He’s asking for a roll in the hay.


Violence works. It is something that bad guys use to get what they want. When people look for the sources of violence or seek peace, this is the elephant in the room that everyone ignores. As long as violence works, some people will use it. -Rory Miller

Evening BJJ in Bellevue. Almost everybody was watching Amy win her MMA fight, so it was a very small class. It’s been a long time since I’ve worked with anyone other than Chrisanne. I was hoping Peter would be there, but he was not.

One of the warmups that Doug had us do tonight was a logroll all the way down the mat with hands and feet both up off the mat. I looked at that and thought, “What’s hard about that?” I did it really fast, twice (one direction and then the other). All was well until almost to the end of the 2nd run, and then quite abruptly I stared to feel nauseous. It was very odd. I have always done a ton of MA and dance and acrobatics and all sorts of stuff, and I have never had that issue. I guess I will limit the logrolls to once across the floor (half one way, half the other). Nausea persisted through class- mild but distracting. I had to skip the sparring, which sucked because I love to get a chance to spar with Doug.

From bottom half guard: Get the underhook, then go deep (get your face waaaaaaaaay down there to avoid being crossfaced out). Grab opponent’s far foot and pass it to your other hand, behind hir butt. Underhook hir other knee. Rearrange your feet- CAREFULLY- you have to make sure you keep that foot trapped- so that you can roll onto your stomach and scissor your legs for the sweep. Go to side control around either side, you can keep the foot if you are able.

From bottom half guard: go for the kimura. (If opponent is sitting up, yank hir forward with your legs so that s/he has to post.) When s/he sticks hir hand in hir groin to defend the kimura, keep ahold of the wrist but use that over-the-shoulder hand to grab the back of hir belt or pants instead. Now loosen your legs just enough to make the opponent think s/he can pass. As s/he does, hoist hir overhead and to the side (like an upa). S/he ends on hir back, you can keep the arm and finish the kimura from the top. Or take top control, or armbar, or whatever (I was ending up in N/S, which was fine with me). Note that this takes about as much effort as wafting a feather. The opponent’s own effort to pass lofts hir over. You are not using arm strength to heave hir, and you are also not dragging hir over your face. Doug does this to me ALL THE TIME, so it was nice to learn it. I will have to ask him for a defense. I hate finding myself being swept when I know exacly what’s coming and can’t stop it, but the alternative seems to be park there and allow yourself to be kimura’ed. There must be another option.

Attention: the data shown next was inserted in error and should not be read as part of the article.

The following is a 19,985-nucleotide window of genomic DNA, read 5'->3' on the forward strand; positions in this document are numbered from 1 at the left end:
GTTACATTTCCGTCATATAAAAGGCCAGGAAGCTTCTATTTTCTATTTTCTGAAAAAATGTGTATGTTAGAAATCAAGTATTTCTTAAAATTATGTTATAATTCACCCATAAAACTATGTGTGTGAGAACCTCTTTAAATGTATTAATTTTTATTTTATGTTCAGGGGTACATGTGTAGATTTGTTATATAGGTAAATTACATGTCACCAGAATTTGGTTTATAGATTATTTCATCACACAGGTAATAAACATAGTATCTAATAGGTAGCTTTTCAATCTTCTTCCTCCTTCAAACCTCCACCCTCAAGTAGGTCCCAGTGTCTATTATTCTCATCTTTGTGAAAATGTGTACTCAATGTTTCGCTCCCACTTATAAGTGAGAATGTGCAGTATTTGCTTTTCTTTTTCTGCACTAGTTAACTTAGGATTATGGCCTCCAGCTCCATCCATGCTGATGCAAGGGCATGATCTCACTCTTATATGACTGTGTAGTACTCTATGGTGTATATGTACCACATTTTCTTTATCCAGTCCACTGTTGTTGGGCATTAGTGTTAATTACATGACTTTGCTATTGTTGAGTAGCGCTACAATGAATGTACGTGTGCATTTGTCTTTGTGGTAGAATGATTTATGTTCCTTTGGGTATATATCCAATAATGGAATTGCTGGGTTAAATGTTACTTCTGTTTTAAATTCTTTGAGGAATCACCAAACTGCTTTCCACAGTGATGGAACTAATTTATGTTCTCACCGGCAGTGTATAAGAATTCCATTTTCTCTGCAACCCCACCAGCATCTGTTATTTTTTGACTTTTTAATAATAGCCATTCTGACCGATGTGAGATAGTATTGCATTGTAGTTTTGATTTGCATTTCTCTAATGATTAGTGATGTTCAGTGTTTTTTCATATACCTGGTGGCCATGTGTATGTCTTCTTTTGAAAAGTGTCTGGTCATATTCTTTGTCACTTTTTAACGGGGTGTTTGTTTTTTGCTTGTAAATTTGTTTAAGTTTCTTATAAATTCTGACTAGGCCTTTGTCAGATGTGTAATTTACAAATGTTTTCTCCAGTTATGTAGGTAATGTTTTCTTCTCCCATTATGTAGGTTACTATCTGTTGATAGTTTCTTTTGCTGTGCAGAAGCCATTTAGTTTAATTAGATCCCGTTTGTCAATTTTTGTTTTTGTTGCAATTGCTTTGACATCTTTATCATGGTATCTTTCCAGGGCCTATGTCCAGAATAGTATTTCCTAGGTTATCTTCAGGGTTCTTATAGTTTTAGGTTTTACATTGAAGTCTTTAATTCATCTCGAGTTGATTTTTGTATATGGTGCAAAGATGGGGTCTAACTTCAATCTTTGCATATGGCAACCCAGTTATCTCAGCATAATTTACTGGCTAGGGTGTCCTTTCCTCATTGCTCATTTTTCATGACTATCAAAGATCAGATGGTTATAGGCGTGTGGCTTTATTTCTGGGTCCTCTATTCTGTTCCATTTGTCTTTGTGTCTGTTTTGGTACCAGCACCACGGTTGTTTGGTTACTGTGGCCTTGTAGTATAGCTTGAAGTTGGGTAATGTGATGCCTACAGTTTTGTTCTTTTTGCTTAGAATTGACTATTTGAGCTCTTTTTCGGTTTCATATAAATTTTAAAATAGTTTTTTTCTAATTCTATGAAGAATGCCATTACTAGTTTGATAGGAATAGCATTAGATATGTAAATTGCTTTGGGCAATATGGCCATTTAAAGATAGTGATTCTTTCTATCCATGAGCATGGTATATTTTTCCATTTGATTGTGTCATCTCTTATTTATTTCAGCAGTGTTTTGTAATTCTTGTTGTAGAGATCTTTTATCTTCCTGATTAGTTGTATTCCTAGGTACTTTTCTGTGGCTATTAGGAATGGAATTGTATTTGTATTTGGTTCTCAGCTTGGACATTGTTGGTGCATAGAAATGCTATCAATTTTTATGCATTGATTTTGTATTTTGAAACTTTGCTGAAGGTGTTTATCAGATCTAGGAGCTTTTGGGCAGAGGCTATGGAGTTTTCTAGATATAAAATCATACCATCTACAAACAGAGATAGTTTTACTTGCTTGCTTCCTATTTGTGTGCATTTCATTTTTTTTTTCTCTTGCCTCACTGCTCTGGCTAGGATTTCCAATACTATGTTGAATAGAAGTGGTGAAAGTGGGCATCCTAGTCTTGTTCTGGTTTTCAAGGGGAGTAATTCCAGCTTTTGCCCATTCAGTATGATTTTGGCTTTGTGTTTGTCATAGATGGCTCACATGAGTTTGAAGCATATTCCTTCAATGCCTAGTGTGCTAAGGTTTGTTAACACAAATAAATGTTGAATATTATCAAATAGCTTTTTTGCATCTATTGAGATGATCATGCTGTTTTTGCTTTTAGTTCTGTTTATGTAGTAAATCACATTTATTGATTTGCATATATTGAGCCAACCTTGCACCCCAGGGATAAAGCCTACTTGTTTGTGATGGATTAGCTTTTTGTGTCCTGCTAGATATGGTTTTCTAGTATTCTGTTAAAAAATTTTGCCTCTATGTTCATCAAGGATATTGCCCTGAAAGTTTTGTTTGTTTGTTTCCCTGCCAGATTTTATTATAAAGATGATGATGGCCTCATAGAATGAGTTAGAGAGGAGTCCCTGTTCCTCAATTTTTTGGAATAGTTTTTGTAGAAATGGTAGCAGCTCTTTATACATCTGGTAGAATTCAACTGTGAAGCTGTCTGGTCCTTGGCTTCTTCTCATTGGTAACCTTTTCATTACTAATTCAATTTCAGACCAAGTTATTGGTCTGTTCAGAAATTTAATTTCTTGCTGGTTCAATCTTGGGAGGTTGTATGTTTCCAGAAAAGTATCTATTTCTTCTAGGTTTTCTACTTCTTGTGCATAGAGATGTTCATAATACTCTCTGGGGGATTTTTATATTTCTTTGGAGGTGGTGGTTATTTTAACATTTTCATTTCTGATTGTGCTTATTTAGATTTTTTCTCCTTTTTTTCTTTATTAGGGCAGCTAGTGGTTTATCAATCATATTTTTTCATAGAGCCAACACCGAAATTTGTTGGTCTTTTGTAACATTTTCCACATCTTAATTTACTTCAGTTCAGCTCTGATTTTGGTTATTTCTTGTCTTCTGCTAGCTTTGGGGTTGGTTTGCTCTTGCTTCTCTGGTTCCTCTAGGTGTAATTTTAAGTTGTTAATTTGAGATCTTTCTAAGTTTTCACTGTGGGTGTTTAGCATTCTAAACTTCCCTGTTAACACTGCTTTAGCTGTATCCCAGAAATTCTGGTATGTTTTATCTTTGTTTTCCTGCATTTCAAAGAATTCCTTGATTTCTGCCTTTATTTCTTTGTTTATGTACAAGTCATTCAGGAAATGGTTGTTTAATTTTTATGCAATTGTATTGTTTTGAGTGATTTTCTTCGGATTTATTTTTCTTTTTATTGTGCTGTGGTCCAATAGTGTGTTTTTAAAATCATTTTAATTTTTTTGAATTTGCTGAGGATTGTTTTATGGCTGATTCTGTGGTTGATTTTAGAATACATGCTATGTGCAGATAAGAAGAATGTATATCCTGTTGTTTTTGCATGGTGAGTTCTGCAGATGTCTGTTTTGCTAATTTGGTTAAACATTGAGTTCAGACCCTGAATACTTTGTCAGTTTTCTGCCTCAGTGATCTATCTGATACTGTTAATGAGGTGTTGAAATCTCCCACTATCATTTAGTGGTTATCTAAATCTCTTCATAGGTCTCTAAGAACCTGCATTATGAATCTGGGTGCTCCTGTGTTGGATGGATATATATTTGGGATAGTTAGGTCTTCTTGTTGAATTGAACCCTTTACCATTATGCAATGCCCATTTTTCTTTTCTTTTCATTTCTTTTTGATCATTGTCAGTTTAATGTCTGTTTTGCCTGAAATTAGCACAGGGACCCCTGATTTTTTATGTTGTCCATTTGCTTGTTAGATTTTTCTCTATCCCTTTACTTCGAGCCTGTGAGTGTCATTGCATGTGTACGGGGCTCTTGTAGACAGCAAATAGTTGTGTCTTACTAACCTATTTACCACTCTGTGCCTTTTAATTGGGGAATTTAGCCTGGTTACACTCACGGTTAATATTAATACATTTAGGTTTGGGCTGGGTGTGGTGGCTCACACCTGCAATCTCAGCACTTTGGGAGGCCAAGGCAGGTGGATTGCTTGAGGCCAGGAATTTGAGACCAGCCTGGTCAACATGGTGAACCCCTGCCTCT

Doug likes to end his classes with a choke. This one was from closed guard. Pull opponent forward with your legs and do a double circular parry in front of your face so that as s/he posts, you whizzer one bicep. Clamp it nice and tight and grab hir opposite gi lapel with the same hand. Stick the thumb of your OTHER hand into the lapel just above your first grip. Slide it up to the back of hir collar, then whip the forearm over hir head and choke. This is a sublime choke. The guy was tapping almost immediately, and there was still miles of room left to add more pressure. When he did it to me, I noticed that because both hands are on the same side, I didn’t immediately register it as an imminent threat. Also, once he started applying it, I held out for a bit thinking “It’s fine… it’s fine…” and then ALLOFASUDDEN there were the black roses blooming in front of my eyes. Once it was truly in position, it was damn quick.